By: Anstey, F. (1856-1934)
The Black Poodle and Other Tales
This is a collection of ten humorous short stories
By: Anthony Hope (1863-1933)
|Comedies of Courtship|
By: Anthony Trollope (1815-1882)
|Victorian Short Stories: Stories of Courtship|
What is it like to be a fox hunted by hounds? We find out through the senses of an escaped convict as he struggles to free himself from would-be captors. The struggle is brutal. In the end, we are left wondering which person really wins--the pursued or the pursuer. Or perhaps which one is now the pursuer, which the pursued.
|An Unprotected Female at the Pyramids|
|The Courtship of Susan Bell|
|The Mistletoe Bough|
|The Man Who Kept His Money in a Box|
|The Parson's Daughter of Oxney Colne|
|A Ride Across Palestine|
|Miss Sarah Jack of Spanish Town, Jamaica|
|Relics of General Chasse|
|The House of Heine Brothers|
|La Mere Bauche|
|John Bull on the Guadalquivir|
|O'Conors of Castle Conor|
|Mrs. General Talboys|
|George Walker at Suez|
Why Frau Frohmann Raised Her Prices and Other Stories
A collection of five stories by Anthony Trollope: Why Frau Frohmann Raised Her Prices; The Lady of Launay; Christmas at Thompson Hall; The Telegraph Girl; and Alice Dugdale
These 'tales' describe a series of encounters between various magazine editors and those who wish to have their works published. While containing some amusing bits, the tales are relatively grim, compared to most Trollope stories. The Turkish Bath: This editor, visiting a Turkish bath, is accosted by an Irish stranger, who, after some conversation, requests to submit a manuscript to the magazine. The editor's reactions to the solicitation and subsequent familiarity with the writer's circumstances forms the frame of the story...
By: Anton Chekhov (1860-1904)
The Tales of Chekhov
This is the first of thirteen volumes of Anton Chekhov’s short stories, translated by Constance Garnett. Anton Chekhov was a Russian doctor who turned to fiction as a hobby, and quickly blossomed into one of the masters of the short story genre. Though he is arguably best known for his dramatic works, such as The Cherry Orchard, his stories are widely considered to be some of the most perfect examples of short fiction ever written. Constance Black Garnett was an English housewife who taught herself Russian as a hobby, and subsequently introduced the English-speaking world to some of the greatest Russian authors, including Chekhov and Dostoevsky...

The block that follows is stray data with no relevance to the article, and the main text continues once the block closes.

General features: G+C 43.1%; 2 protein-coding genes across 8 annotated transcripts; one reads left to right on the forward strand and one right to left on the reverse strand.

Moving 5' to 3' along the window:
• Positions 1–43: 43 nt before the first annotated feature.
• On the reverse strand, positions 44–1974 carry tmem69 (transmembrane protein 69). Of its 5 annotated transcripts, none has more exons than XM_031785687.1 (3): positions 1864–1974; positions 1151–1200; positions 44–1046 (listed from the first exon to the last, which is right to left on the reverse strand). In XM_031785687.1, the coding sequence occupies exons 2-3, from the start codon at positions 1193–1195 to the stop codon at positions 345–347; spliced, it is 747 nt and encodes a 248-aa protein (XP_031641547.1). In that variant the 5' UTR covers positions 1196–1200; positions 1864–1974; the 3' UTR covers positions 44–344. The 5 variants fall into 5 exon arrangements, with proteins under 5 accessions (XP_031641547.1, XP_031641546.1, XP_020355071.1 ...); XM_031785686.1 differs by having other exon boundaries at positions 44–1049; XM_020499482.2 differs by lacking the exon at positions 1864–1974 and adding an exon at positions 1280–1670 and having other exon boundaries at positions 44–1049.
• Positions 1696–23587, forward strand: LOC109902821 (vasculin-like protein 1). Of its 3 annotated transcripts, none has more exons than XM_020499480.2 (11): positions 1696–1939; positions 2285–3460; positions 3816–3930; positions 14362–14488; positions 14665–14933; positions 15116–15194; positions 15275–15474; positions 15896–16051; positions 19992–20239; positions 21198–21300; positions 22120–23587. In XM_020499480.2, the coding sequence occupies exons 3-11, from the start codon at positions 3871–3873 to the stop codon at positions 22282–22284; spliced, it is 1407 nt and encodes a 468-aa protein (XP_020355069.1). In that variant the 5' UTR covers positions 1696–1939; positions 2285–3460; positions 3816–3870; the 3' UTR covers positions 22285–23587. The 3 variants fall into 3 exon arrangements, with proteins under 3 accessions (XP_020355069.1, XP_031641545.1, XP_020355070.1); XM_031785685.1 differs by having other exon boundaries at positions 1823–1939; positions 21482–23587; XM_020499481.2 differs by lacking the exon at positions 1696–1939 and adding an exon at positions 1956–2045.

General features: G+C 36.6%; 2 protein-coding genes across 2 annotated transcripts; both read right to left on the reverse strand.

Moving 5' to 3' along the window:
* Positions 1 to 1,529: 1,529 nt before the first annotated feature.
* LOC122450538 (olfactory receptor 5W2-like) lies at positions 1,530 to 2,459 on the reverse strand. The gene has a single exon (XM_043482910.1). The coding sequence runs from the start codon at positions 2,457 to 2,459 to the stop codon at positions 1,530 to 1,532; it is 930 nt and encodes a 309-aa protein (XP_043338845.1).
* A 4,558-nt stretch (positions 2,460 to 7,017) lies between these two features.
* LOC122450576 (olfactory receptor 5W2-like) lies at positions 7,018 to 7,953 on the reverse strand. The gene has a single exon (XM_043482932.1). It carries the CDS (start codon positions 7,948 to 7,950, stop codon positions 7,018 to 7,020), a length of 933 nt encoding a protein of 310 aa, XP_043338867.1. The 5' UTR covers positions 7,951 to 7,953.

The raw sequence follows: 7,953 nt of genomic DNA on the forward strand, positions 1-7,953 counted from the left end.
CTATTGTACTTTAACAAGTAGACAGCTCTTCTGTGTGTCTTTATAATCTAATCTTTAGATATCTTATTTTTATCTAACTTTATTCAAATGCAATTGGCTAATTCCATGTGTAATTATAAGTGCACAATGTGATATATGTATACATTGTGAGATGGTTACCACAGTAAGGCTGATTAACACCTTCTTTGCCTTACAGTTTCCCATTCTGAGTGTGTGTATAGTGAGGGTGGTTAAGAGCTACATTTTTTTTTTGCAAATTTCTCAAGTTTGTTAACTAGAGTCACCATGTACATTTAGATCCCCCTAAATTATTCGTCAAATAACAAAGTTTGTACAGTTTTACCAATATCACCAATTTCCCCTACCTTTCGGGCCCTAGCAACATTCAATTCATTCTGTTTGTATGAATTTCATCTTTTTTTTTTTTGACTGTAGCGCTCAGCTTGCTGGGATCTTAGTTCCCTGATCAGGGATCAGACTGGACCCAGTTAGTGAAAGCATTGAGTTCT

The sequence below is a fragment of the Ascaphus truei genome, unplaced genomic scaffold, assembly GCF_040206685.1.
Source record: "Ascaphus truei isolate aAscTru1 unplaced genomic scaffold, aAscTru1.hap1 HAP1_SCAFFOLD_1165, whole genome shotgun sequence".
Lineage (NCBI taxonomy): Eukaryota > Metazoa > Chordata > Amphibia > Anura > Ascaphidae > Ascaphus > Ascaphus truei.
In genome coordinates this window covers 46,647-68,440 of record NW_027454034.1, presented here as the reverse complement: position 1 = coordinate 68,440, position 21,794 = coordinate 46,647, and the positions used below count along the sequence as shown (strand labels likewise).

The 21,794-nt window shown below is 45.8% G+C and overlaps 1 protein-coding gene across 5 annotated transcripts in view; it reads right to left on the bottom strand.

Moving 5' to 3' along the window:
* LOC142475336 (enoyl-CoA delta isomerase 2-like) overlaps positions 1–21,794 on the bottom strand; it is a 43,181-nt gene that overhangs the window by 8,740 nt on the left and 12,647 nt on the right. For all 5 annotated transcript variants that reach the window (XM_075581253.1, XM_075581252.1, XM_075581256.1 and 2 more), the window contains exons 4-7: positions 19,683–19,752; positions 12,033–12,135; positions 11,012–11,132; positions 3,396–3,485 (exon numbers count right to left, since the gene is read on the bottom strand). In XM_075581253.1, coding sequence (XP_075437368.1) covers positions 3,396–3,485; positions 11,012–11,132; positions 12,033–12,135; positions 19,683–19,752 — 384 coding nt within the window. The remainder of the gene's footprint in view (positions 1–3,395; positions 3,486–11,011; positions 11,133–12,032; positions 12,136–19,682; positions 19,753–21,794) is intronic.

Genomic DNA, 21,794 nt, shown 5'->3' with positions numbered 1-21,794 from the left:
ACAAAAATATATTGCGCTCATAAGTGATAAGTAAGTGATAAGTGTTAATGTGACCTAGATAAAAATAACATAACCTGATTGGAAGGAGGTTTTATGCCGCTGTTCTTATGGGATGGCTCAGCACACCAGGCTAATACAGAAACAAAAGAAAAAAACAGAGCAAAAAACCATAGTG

|The Wife, and other stories|
|The Witch and other stories|
|The Schoolmistress, and other stories|
House With The Mezzanine And Other Stories
Six short stories and a novella by the Russian master. (david wales)
"Kashtanka," a shaggy-dog story penned by Anton Chekhov in seven parts and first published in 1887, relates the experiences of its eponymous heroine, a fox-faced, reddish dachshund-mix, whose name means 'little chestnut.' After her detestation of music causes her to become separated from the carpenter with whose family she had been living, Kashtanka finds herself taken up by an unusual vaudevillian and goes to live among an assortment of other intelligent animals, each of whom is observed with the characteristic empathy and humor that stamp Chekhov's work.
|The Slanderer 1901|
By: Arnold Bennett (1867-1931)
Tales of the Five Towns
This is a selection of short stories recounting, with gentle satire and tolerant good humour, the small town provincial life at the end of the nineteenth century, based around the six towns in the county of Staffordshire, England, known as the Potteries. Arnold Bennett chose to fictionalize these towns by changing their names and omitting one (Fenton) as he apparently felt that “Five Towns” was more euphonious than “Six Towns”. The real town names which are thinly disguised in the novel are: Hanley, Longton, Burslem and Tunstal, the fifth, Stoke became “Knype”...
Matador of the Five Towns and Other Stories
Twenty-two short stories by Arnold Bennett, mainly set in the 'Five Towns', Bennett's name for the pottery manufacturing towns of the English midlands
By: Arnold Castle